I would say that CCC has dominated at skills and training BECAUSE we are a apostolic leadership enterprise--at our heart we are called to give leaders what they need to accomplish the mission.
In the modern era, that was skill-based training. In the postmodern era, I believe it's going to be capacity-driven training.
An expectation that I have rarely seen realized is that I will be 'discipled' or that I will be able to 'disciple others' This may happen on occasion, but has not been part of the CCC culture.
When I think of my 'discipleship' as leadership training, and discipling others as 'training leaders,' all of a sudden everything falls into place. I no longer expect pastoral-type experiences from my leaders and seek those from pastorally-gifted people (some in CCC, most outside), and no longer try to function pastorally with those I lead, and encourage them to pursue other people in the body for shepherding.
It's not a cop-out for me at all or justifying my experience; it's more of a coming to grips with the reality of one part of our organization.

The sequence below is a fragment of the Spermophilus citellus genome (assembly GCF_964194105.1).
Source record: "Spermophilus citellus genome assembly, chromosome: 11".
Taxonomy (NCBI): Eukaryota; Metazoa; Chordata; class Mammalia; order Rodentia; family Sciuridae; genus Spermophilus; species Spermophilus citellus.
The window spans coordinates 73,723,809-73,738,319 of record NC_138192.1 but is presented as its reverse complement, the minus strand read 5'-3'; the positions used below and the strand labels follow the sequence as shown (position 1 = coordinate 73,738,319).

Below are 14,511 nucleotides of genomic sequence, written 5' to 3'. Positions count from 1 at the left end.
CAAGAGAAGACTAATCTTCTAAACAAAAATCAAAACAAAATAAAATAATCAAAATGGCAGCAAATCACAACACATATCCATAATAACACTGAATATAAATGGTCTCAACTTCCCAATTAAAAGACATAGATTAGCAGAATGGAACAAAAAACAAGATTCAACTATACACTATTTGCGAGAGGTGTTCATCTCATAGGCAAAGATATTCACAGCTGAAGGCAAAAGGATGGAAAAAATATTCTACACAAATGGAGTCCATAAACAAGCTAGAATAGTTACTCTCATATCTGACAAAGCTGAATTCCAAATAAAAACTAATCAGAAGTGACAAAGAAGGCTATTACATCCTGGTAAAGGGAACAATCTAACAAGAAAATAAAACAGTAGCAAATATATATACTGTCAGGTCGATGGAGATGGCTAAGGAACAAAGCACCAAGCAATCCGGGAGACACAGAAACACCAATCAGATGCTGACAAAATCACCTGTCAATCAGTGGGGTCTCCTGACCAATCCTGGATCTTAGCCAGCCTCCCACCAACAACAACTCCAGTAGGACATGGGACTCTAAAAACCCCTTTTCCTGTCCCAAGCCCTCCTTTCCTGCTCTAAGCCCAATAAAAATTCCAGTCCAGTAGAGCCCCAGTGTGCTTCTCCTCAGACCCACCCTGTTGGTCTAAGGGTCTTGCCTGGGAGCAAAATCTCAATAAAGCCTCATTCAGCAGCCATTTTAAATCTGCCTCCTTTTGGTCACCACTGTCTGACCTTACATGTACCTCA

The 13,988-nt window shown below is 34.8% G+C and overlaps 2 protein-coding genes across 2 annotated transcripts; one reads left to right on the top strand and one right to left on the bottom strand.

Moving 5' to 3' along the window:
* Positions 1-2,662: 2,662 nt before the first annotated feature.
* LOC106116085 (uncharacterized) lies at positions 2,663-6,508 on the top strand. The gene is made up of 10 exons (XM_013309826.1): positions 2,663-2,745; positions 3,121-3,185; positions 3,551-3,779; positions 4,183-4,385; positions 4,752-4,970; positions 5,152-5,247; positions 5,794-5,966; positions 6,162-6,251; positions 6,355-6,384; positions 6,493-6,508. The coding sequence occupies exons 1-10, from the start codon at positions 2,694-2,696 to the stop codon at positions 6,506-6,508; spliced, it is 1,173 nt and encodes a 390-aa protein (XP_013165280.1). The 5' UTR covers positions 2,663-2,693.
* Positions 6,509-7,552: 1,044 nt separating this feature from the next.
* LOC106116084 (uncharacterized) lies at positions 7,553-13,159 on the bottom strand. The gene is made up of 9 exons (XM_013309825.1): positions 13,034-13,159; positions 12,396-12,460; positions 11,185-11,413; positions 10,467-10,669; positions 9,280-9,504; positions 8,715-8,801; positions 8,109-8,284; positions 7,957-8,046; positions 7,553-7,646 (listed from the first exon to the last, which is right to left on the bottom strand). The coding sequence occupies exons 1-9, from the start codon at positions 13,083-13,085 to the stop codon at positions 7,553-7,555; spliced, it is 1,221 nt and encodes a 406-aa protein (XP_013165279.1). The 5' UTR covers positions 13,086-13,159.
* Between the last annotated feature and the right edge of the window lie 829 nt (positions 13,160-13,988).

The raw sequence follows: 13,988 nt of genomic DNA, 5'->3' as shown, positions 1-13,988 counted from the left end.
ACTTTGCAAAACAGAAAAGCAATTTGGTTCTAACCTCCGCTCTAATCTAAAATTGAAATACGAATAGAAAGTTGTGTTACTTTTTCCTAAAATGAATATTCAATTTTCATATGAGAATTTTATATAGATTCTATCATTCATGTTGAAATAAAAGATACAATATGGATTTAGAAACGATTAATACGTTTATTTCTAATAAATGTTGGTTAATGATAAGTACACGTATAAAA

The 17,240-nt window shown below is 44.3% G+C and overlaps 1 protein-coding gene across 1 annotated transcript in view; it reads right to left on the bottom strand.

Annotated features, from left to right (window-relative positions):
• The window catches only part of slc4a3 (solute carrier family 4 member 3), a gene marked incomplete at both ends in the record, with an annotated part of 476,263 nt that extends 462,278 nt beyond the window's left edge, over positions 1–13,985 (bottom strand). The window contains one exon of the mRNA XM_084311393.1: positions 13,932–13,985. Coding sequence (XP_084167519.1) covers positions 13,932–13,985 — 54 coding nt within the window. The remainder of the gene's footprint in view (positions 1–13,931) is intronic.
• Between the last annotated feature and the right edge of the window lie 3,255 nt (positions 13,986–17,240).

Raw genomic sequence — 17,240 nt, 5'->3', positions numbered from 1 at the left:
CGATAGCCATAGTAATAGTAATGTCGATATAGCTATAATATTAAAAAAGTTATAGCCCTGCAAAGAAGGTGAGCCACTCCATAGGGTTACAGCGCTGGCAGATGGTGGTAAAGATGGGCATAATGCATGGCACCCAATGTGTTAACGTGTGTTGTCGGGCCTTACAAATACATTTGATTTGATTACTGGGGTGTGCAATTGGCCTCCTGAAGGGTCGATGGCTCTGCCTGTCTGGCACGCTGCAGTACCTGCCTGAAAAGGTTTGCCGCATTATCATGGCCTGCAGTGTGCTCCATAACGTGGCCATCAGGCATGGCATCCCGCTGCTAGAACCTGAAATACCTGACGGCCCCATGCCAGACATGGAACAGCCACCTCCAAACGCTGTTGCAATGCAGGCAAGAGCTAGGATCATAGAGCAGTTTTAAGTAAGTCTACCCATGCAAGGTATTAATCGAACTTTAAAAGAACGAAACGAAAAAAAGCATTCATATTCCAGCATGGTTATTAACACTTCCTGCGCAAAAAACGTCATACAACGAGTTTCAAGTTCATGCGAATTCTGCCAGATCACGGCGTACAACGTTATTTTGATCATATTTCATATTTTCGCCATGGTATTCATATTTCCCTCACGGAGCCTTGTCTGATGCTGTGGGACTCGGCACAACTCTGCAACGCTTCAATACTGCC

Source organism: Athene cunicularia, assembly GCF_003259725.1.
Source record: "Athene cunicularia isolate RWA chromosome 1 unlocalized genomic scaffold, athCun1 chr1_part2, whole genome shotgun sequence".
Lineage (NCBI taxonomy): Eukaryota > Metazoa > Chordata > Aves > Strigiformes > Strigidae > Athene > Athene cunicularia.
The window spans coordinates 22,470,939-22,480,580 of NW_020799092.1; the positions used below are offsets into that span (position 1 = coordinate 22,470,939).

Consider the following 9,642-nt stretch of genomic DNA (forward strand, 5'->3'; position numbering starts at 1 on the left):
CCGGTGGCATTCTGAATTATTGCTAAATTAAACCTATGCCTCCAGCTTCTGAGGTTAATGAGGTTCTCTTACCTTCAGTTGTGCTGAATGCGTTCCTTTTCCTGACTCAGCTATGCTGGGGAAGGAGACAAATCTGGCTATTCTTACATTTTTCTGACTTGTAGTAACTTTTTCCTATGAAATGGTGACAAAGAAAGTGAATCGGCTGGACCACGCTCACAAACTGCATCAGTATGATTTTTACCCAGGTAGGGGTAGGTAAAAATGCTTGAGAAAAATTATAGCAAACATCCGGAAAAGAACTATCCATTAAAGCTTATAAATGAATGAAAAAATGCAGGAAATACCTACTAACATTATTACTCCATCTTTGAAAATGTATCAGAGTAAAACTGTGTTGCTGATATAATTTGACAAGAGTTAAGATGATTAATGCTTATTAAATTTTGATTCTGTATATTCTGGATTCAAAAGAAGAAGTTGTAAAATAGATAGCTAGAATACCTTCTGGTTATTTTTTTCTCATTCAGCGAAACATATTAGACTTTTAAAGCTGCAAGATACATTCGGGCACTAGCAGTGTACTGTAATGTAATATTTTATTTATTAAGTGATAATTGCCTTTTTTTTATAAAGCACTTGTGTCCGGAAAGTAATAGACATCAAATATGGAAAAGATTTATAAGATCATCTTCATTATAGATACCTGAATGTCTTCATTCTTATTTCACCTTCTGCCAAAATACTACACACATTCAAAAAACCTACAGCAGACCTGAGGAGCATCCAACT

I agree that pragmatism proves to be a continual internal hindrance to CCC ministering out of the Spirit. I'm sure Brian Virtue could flush this out much better than me, but I can see how pragmatism negatively impacts our effectiveness. Brian said this:
"A lot of the discipleship and spiritual leadership I've seen in CCC has been pragmatism and programs "in the power of the Spirit."
Brian is a great friend and has been the most influential spiritual leader in my life; he 'discipled' me during my freshmen year at UCLA, and then worked hard to get me on a summer project that he was staffing where I ended up meeting my wife! Read his blog or follow him on Twitter!